Carpet Steam Cleaner — How to Steam Clean Carpet Reading Can You Steam Clean (Or Mop) Hardwood Floors? 8 minutes

Hardwood floor steam cleaner

The question of steam cleaning hardwood floors is a tricky one, with plenty of variables and confounding factors and alarming internet tales to consider.

Luckily, the short answer to "can you steam clean hardwood floors" is yes, provided you follow a few simple guidelines. Here's how.

What Type of Hardwood Floor Can You Steam Clean?

There are many different types of hardwood flooring, such as laminate, sealed hardwood, unsealed hardwood, and wood grain vinyl flooring, and each one comes with its own set of opinions.

The Advap team has been using dry steam vapor on floors for more than 20 years with the Ladybug, MondoVap, and VaporJet systems. Other than unsealed hardwood flooring, all other types of hardwood floors can be cleaned successfully without any signs of degradation across multiple types and brands of flooring when used properly.

Hardwood floors that have an acid-cured, aluminum oxide, water-based polyurethane, oil-based polyurethane, or moisture-cured urethane finish should all be fine for steam vapor cleaning. If a penetrating oil sealer was used on the floor, then steam vapor cleaning can slowly degrade it over time and require you to touch it up every so often.

Always check your flooring first in an inconspicuous area, and you may also want to check with your manufacturer for warranty information as well.

What Are My Options to Clean My Hardwood Floor?

You have a few choices when it comes to cleaning flooring of the aforementioned varieties.

  • Cleaning solution. Some flooring companies may offer a cleaning solution you can apply by hand, scrub, and then buff off. However, this is time-consuming and physically taxing, especially with a large area to cover.
  • Dry mopping. Dry mopping with a damp mop is a popular option. However, like a cleaning solution, this also takes a lot of time and effort.
  • Wet steam. Then there are so-called “steam” cleaners that are not dry steam vapor systems. These can vary from a steam mop to a extraction vac wet system. Both of these systems are, in our opinion, too wet and can damage the floor.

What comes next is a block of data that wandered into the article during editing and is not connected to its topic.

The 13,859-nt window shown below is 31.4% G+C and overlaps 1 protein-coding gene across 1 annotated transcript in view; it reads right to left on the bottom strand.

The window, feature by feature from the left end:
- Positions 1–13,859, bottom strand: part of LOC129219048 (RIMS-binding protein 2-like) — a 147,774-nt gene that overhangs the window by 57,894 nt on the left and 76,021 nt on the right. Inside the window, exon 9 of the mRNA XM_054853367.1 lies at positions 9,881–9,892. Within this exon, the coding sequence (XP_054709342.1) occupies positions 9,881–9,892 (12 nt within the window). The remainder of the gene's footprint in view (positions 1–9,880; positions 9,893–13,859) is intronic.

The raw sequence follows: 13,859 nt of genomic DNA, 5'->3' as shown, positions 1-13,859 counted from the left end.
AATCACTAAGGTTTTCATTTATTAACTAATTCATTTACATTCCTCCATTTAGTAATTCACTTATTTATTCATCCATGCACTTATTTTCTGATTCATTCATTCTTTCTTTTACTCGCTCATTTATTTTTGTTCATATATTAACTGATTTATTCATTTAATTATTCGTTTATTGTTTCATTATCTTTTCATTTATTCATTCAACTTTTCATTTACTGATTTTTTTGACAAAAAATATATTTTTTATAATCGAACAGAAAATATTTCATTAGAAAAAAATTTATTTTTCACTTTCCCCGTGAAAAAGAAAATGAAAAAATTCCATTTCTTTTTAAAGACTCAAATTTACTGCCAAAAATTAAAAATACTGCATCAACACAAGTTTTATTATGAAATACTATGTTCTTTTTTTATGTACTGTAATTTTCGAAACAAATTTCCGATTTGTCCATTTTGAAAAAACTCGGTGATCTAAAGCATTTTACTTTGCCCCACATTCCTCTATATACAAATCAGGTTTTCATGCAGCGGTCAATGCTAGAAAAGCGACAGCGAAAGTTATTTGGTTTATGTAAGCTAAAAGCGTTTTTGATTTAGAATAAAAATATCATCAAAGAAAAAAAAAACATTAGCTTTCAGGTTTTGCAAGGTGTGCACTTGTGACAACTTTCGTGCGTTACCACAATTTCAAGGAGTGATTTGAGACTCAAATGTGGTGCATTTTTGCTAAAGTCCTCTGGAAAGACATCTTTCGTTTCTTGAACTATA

• Boiler steam vapor systems. There are also inexpensive steam vapor systems that do utilize a boiler to produce steam, but are not of high enough quality to produce the kind of “dry” steam vapor we are looking for.
  • High-quality steam vapor. When choosing a high-quality steam vapor system, you are looking for a higher wattage system designed to produce and maintain a quality dry steam vapor. This will give you the type of steam you want without over-wetting the surface, which makes drying times nearly instantaneous.

Is It Safe to Steam Clean a Hardwood Floor?

Short answer: Yes, if it's sealed and you're using dry steam vapor.

Whenever you use a new cleaning method, no matter what your floor type, you should check with your manufacturer's warranty and then do a spot check in an inconspicuous area to make sure your cleaning tools don't cause any damage or discoloration.

You should also check to confirm that your floor is sealed (keep reading, we'll get there) and that there aren't any gaps or loose boards where water could potentially get in.

The main concern that articles about steam cleaning wood are warning against involves the buildup of too much moisture. Since dry steam vapor has very little moisture content, you don't have to worry about that as much.

How Do I Know if My Floor Is Sealed?

The sealing process prevents moisture from sinking into the floor. Try dropping a small amount of water onto the floor and see what happens. If the droplets bead up, that means your floor is sealed. If they spread out or absorb into the wood, then it isn't.

Are There Any Risks to Using Dry Steam Vapor?